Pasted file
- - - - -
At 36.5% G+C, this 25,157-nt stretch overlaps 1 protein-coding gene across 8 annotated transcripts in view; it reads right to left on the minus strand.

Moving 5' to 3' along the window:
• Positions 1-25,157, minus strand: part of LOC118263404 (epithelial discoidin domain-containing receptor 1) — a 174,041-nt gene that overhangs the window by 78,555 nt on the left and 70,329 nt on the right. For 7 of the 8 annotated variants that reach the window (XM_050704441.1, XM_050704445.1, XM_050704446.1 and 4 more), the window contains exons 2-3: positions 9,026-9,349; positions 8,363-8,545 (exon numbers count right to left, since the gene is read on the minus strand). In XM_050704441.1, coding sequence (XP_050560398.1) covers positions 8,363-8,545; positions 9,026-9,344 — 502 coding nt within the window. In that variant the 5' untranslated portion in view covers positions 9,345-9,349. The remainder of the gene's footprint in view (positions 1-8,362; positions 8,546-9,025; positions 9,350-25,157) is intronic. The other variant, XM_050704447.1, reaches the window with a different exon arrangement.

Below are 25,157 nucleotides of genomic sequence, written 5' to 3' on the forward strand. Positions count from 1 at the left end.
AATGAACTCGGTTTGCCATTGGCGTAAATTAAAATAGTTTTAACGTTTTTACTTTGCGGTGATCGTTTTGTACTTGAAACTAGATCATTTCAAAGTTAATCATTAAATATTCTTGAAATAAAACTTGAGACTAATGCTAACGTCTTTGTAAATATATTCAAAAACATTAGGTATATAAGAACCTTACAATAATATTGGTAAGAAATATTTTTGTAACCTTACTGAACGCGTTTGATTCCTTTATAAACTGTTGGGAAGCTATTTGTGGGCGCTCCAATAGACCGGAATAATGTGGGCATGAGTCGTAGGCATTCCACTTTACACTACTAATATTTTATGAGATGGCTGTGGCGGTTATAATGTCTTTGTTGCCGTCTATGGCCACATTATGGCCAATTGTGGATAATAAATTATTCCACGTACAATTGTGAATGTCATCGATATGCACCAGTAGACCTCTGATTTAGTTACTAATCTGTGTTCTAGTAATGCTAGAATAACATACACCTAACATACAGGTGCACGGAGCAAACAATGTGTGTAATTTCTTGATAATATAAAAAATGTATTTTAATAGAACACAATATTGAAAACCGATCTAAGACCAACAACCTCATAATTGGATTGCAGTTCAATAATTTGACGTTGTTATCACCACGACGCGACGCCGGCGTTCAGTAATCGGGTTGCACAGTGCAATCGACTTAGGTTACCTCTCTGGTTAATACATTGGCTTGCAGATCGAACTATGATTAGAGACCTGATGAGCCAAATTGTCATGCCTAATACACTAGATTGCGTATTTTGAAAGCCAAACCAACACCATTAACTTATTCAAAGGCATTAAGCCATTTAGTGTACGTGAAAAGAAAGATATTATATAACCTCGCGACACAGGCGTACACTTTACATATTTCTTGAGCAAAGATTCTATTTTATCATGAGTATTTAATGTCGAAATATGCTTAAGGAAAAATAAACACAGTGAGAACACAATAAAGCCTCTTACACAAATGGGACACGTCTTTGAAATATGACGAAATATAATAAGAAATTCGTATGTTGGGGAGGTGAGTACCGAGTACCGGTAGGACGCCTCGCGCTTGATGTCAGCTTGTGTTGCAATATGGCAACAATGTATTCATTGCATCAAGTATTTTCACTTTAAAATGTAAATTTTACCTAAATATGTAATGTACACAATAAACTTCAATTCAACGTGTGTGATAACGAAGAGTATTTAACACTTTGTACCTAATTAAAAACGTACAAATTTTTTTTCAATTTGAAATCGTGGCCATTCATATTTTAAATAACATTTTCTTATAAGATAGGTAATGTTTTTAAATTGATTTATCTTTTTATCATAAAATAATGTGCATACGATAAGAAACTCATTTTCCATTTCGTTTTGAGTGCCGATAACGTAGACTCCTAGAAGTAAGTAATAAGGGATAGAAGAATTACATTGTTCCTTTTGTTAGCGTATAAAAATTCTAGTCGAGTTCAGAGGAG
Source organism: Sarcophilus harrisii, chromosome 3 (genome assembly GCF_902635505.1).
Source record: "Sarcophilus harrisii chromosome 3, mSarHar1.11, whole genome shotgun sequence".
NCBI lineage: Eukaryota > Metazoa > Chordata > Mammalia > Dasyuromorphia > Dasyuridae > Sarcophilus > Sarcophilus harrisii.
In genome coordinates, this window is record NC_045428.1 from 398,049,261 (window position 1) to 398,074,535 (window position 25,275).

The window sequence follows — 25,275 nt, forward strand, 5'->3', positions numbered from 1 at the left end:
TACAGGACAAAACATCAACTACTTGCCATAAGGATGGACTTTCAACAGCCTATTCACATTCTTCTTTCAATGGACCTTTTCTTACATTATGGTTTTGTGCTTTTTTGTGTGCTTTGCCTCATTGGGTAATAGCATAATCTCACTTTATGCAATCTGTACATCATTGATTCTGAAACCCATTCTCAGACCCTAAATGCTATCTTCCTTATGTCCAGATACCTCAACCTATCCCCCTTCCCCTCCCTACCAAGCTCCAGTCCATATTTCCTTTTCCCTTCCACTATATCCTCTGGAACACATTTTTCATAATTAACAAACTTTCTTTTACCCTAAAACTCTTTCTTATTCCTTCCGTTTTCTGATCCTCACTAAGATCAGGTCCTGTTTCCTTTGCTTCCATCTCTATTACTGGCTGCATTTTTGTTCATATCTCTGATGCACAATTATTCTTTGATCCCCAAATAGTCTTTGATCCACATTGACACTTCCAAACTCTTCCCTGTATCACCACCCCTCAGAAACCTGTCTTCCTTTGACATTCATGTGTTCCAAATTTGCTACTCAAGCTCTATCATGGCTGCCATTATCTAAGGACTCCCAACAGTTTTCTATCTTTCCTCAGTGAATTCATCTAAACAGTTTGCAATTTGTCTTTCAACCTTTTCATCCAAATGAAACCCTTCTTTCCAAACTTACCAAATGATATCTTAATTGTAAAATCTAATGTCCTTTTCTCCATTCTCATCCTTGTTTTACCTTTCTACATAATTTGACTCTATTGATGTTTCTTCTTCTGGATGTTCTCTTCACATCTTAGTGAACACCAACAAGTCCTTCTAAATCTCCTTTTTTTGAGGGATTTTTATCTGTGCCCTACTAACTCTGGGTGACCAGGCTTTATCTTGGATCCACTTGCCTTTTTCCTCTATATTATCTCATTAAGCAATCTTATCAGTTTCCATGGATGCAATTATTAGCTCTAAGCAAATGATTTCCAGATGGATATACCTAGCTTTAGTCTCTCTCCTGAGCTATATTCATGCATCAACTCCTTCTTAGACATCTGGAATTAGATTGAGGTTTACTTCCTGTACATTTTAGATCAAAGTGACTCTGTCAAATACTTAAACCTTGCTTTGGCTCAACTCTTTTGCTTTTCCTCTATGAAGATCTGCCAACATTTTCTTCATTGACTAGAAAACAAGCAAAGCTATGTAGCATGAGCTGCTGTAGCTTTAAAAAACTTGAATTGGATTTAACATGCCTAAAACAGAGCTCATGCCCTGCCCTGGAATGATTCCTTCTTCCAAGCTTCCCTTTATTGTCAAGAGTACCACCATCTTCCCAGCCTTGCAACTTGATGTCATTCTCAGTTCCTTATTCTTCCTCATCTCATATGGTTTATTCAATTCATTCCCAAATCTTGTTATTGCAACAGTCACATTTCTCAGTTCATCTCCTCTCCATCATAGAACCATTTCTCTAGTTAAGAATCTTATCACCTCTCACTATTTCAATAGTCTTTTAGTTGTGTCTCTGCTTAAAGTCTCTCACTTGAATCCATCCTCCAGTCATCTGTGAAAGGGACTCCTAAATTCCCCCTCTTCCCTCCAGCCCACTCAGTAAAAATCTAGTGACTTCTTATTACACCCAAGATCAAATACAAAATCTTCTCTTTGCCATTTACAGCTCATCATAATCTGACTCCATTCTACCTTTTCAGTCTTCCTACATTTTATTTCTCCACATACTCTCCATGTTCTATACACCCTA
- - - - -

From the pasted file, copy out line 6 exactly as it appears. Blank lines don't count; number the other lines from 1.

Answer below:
Source organism: Sarcophilus harrisii, chromosome 3 (genome assembly GCF_902635505.1).